Stainless Steel Ref. 16520 – The ‘Get With It’ Daytona showcasing a totally flat soleil finished silver field displaying black enamel serifed graphics and incorporating subdsidiary registers with white graphics.  

The new automatic movement was matched-up by a dial still linked to the past featuring designed hour markers, contrasting subsidiary registers and the traditional five-pointed crown logo. However, as confirmation of the dial’s concept design, the subsidiary registers do not present neither any finishing nor the usual splay.

Here above, the ultra-rare Stainless Steel Ref. 16520 – ‘Wedgwood Daytona’, termed by collectors ‘the Porcelain dial’.  

Some of the hand winding models occasionally reveal a toned down brown colour. A similar thing occurred in a few automatic versions. The chromatic morphing of the self-winding Daytonas involved the white chapter ring that surrounds the counters. The colour change ranged from sand to chocolate.

A gorgeous Stainless Steel Ref. 16520 – ‘Nero’ Dial incorporating chocolate subsidiary registers. Notice the number ‘6’ in the hour totalizer is not inverted as was regularly seen before.


One of the technical features introduced during the shift from the hand-wound Daytonas to the automatic models, was the diameter of the watch case. The ‘new’ version sported a 40mm case granting a better readability of the dial. The ensemble of the 16528 reference here below is further enhanced by a blue soleil dial fitting a chronograph being part of a very limited edition known to have only released nearly 10 pieces.

Here above, the dazzling 18k Gold Ref. 16528 – ‘Big Blue’ 


The Automatic Caliber 4030

The automatic mechanical movement named Calibre 4030 was based on the Zenith Calibre 400 El Primero ebauches – originally released in 1969, and discontinued for several years until its production was restarted in 1986. The mechanism was totally re-designed and modified by Rolex, featuring more than two hundred modifications, mostly functional.

Here above, an overall view of the Calibre 4030.

The most important technical feature concerned the oscillations, which were reduced from 36.000 to 28.800 beats per hour, achieved by means of the original Glucydur balance equipped with four peripheral adjustable-inertia gold weights, so as to regulate the motion of the timepiece from +/- 1 to +/- 150 seconds a day. To achieve such regulation the escape wheel was replaced and a Breguet spiral was introduced.As a result, Rolex provided an incredibly accurate and resistant chronographic movement.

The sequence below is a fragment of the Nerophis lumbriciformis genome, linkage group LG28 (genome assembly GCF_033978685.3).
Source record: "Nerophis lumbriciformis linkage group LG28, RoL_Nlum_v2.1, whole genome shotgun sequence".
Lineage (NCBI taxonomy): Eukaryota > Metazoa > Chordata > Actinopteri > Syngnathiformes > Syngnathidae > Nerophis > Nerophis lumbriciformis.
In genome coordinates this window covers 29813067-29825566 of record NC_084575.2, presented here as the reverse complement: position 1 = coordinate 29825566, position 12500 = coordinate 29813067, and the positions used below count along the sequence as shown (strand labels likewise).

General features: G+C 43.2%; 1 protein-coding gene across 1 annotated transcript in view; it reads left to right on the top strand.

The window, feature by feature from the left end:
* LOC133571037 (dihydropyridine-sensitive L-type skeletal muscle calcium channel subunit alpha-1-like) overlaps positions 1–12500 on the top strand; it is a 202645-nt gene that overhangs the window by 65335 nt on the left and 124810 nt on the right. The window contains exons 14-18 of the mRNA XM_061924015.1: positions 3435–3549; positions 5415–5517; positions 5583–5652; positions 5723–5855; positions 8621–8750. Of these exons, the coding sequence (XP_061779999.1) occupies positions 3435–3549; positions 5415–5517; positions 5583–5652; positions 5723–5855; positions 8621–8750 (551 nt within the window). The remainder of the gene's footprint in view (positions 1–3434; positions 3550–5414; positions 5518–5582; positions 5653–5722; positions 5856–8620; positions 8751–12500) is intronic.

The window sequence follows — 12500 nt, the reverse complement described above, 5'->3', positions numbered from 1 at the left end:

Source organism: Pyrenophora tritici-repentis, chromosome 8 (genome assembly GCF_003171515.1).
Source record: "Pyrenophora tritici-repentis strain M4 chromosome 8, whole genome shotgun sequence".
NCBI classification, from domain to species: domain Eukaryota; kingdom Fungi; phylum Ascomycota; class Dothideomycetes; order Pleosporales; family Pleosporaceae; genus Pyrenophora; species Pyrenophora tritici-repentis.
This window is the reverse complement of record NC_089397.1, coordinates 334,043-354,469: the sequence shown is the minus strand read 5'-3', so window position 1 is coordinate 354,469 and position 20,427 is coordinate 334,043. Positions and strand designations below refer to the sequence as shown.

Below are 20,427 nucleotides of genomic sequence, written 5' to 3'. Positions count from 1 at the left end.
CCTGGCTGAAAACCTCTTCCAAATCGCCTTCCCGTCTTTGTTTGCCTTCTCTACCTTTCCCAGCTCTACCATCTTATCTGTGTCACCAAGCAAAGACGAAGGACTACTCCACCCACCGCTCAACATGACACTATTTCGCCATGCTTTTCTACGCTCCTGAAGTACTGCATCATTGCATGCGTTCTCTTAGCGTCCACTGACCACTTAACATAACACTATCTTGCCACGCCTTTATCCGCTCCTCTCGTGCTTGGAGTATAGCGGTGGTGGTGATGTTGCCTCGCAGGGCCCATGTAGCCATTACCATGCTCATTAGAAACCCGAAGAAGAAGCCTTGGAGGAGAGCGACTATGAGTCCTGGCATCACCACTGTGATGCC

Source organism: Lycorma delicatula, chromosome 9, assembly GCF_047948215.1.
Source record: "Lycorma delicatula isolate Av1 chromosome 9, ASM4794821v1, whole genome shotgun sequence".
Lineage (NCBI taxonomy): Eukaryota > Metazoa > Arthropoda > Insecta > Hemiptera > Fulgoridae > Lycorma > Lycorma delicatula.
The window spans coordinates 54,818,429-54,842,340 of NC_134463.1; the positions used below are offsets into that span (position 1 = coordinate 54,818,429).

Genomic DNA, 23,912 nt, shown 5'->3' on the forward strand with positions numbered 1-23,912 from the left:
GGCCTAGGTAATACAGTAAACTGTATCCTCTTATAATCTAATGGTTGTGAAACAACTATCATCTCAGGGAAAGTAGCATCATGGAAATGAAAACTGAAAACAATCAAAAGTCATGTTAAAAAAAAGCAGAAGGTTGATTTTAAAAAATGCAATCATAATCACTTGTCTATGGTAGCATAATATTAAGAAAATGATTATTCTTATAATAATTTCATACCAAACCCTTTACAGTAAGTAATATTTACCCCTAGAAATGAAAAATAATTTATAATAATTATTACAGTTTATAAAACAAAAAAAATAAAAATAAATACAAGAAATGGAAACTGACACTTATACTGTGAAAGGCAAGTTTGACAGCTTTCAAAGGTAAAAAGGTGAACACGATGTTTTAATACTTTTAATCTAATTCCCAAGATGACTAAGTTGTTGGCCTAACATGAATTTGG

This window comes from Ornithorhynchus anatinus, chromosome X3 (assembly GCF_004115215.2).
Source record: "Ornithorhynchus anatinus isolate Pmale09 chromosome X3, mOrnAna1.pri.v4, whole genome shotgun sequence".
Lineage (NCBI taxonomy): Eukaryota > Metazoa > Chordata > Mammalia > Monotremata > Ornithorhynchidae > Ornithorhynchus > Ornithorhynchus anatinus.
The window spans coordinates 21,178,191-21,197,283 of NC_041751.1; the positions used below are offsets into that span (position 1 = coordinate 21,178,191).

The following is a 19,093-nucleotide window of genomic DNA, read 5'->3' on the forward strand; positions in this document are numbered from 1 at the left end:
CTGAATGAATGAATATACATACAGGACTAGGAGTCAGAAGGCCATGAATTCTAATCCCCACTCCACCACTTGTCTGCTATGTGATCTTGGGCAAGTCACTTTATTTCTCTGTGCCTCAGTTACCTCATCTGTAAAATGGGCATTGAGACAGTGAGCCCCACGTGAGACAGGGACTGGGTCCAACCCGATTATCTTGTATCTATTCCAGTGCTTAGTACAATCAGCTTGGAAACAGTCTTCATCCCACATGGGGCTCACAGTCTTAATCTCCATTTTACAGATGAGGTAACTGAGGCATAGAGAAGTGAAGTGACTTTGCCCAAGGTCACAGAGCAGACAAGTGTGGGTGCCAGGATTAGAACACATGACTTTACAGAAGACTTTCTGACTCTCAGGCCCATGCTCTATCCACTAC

Here below is a concept dial fitted into the Stainless Steel Ref. 16520 – ‘Back to the Future’, an extraordinarily rare timepiece described and illustrated in the Ultimate Rolex Daytona tome.  It belongs to the latest production period and displays some of the elements that will become successively standard from the following 116520 reference, setting the layouts that will be chosen for the graphic configurations of future models.

The launch of the Ref. 16520 chronograph started two singular chain reactions. To begin with, collectors continued the quest to find previous hand winding timepieces. Out of this was triggered the most unprecedented commercial issue ever seen before. From the very start demands were so high that only a minimal number of consignments were met. At that moment, due to a supply shortage from Zenith, and also due to this evaluation error on the actual market demand for the new model, the dealers found themselves with unexpected endless waiting lists, an increased market value and quotations higher than its retail price. It was truly a big hit. Clearly, the market was ready and waiting for what was to become a new legend.


Stay tuned for the follow-up article, dedicated to the Daytonas powered by Rolex’s in-house chronograph mechanism Calibre 4130.